This film has one joke, that joke being that Mater the tow truck is confused with a spy by the secret service and keeps being put in dangerous situations he doesn’t comprehend by people who think he is an amazing undercover agent. This joke is as old as comedy itself yet requires a certain level of care to be successfully worked. Without care you get lines like “Look out McQueen, I’m a bomb!” followed by “That’s right Mater, you are the BOMB, you’re great!”. This is basically how the entire film functions but they did manage to resist the urge of creating a master spy called Maytier who is identical to mater aside from a moustache, so that’s something.

Now there is a simple litmus test for if you will like the Cars franchise.  The test revolves around if you find Mater an amusing character. The great thing is if you haven’t seen either film you can still do this test! Simply jingle a set of keys in front of your face and see if you laugh or not. If you laugh you’ll think Mater is the funniest hype shit you’ve ever seen. Obviously someone at Pixar does because he’s on the screen for about 90% of this film.

You see Mater’s amazing friendship with McQueen, complete with stilted Rain Man like witty dialogue exchanges. You also see Mater fall in love with Holly Shiftwell, Shiftwell presumably being a car based double entendre. She thinks he is a master spy, which makes the fact that he keeps calling her pretty every five minutes, workplace sexual harassment. To be fair, since she doesn’t have a personality he has to keep calling her pretty or we wouldn’t get why he wants to Mater with her. 
Mater has a personal journey throughout this movie, he realises that being an idiot has ruined his best friend McQueen’s life and that he has to try harder. I think Pixar realised the lesson of ‘Don’t carry your friends with you in your adventures, they’ll ruin your life’ was negative so they tacked a scene with McQueen apologising for shouting at Mater and saying “If people don’t take you seriously, they need to change”….Much better.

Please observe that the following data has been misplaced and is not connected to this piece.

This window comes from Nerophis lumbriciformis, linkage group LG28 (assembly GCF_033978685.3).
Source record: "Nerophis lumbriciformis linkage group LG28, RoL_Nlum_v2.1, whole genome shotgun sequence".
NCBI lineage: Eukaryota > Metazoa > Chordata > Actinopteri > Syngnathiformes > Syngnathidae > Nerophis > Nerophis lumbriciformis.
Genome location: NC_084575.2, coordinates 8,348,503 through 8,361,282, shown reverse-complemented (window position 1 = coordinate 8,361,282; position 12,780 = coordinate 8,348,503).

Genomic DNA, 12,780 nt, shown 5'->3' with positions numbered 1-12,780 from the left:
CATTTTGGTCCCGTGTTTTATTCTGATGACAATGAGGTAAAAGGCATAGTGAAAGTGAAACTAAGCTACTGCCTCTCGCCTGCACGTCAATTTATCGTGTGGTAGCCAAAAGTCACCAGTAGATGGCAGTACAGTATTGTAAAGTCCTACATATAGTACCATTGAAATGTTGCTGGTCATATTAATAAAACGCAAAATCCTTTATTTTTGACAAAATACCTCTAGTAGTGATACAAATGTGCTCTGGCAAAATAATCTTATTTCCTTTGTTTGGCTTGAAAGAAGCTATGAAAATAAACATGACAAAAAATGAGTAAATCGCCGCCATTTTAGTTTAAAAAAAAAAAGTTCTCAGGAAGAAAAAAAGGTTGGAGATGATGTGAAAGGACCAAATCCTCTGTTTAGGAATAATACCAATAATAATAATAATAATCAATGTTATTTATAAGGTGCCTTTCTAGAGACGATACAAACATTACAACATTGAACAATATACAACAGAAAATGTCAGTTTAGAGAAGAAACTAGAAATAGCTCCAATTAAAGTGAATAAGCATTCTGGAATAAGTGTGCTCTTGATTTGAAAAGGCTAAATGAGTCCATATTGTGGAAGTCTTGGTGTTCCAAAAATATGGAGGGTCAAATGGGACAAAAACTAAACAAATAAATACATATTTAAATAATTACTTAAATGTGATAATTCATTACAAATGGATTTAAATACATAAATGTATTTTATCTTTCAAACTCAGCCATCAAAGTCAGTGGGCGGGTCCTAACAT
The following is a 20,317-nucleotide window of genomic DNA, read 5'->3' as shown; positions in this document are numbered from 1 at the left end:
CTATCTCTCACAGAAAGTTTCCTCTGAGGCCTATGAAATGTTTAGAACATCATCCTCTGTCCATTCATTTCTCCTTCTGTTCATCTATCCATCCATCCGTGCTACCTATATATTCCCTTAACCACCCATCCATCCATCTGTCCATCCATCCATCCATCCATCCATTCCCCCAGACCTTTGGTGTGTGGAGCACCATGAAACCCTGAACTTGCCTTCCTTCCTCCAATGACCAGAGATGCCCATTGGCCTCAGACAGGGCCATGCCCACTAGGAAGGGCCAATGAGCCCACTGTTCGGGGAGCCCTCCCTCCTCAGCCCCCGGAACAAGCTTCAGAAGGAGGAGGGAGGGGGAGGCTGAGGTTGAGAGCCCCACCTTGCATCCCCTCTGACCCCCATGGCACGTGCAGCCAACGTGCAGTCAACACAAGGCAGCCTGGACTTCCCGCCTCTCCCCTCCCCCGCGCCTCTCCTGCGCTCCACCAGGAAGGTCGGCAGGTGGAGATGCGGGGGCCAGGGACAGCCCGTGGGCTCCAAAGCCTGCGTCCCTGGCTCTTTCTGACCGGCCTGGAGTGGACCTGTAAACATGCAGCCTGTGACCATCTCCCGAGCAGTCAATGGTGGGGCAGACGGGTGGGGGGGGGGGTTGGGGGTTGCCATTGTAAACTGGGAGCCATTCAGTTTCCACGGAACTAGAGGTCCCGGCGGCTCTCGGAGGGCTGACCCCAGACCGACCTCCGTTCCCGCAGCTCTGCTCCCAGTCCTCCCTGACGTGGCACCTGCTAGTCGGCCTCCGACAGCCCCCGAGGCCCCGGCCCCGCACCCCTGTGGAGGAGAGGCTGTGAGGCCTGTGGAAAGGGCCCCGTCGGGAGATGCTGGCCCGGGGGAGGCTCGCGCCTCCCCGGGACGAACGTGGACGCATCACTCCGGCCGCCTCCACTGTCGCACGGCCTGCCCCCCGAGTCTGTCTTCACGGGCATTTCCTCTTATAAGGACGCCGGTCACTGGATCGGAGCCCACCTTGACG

In conclusion, this may be the most pointless sequel ever. Even more so than Highlander 2, at least Highlander had the potential for interesting lore to be exploited. I’m not even sure that if you liked Cars you’ll like this film. Imagine the drop in quality from Aladdin to its sequels and then that same drop distance from Cars to Cars 2. That being said, I honestly can’t think of a better sequel idea for Cars…aside from Cars 2: Junkyard?

UPDATE! I have had the argument presented to me that liking Mater may not be due to if you find him amusing but rather that you care for him as a character. I would counter this by saying that for a character to be truly cared about they have to be aware of their surroundings and the situation they are in. You care about someone primarily because you empathise with them. Mater is for 90% of the film unaware of what is happening to him and why. Even when he realises how the world actually sees him, as an idiot, this realisation does not change him and the world instead changes around him. You can argue that for the 10 minutes where he realises the truth about himself you can feel sorry for him. However given that his idiotic behaviour is adversely affecting those around him, he is the issue, not the world, so why should the world change for him?